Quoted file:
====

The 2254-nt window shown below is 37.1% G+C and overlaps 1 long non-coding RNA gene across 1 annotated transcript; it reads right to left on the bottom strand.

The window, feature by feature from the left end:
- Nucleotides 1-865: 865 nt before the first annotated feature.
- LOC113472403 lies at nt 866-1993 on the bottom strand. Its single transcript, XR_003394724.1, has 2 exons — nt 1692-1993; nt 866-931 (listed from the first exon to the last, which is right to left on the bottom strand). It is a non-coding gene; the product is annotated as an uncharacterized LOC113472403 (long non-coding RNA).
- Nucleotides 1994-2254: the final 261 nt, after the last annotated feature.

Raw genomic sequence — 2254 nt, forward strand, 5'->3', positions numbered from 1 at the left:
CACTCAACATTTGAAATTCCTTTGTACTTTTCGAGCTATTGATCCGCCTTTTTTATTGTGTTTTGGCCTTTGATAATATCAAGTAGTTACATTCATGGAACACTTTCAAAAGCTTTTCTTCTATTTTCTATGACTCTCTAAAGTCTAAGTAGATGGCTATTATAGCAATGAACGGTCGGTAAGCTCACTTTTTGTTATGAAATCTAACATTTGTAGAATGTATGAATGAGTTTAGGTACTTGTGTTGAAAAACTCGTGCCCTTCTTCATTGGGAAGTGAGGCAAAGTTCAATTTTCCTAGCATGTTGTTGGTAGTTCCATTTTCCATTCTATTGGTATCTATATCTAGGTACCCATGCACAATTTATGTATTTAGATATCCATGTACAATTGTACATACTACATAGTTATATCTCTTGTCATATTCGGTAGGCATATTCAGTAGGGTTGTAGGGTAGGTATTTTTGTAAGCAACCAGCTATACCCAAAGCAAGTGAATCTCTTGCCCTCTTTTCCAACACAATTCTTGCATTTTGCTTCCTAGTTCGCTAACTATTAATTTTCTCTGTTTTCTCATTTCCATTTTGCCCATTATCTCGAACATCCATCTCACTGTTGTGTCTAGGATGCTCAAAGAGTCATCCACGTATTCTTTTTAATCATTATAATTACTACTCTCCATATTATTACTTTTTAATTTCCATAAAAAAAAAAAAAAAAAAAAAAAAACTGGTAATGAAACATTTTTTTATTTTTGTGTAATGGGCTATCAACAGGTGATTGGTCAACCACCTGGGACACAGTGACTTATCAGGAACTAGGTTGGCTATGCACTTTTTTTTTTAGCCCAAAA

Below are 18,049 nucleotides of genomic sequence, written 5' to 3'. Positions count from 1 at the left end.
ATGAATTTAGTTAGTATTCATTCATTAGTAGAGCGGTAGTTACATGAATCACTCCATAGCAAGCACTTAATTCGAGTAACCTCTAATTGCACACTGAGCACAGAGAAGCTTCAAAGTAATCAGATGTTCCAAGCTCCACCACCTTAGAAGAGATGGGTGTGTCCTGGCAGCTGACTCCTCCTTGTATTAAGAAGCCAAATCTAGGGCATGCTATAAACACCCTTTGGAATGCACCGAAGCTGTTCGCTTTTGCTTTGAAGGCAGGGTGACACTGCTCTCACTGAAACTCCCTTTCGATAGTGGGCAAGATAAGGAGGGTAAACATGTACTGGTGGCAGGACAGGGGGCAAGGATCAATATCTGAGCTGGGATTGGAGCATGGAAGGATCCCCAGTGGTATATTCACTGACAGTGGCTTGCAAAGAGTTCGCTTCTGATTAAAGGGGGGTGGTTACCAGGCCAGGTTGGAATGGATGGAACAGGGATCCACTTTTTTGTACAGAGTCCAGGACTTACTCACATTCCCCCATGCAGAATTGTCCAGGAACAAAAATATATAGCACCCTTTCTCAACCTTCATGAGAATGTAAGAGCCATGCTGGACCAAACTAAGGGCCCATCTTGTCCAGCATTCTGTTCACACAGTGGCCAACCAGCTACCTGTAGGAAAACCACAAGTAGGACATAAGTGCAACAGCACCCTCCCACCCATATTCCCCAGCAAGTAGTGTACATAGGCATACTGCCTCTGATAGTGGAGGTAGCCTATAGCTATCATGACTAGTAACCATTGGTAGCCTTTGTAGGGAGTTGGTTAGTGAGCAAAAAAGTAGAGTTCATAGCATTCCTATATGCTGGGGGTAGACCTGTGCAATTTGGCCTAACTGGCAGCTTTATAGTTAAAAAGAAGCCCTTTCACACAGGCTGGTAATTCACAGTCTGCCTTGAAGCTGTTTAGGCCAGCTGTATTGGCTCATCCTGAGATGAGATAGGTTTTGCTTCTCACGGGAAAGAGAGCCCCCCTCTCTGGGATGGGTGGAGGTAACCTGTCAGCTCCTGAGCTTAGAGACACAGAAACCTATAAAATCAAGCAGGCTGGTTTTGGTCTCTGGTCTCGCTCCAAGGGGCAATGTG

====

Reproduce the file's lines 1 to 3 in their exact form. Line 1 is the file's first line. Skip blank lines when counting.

The 2254-nt window shown below is 37.1% G+C and overlaps 1 long non-coding RNA gene across 1 annotated transcript; it reads right to left on the bottom strand.

The window, feature by feature from the left end:
- Nucleotides 1-865: 865 nt before the first annotated feature.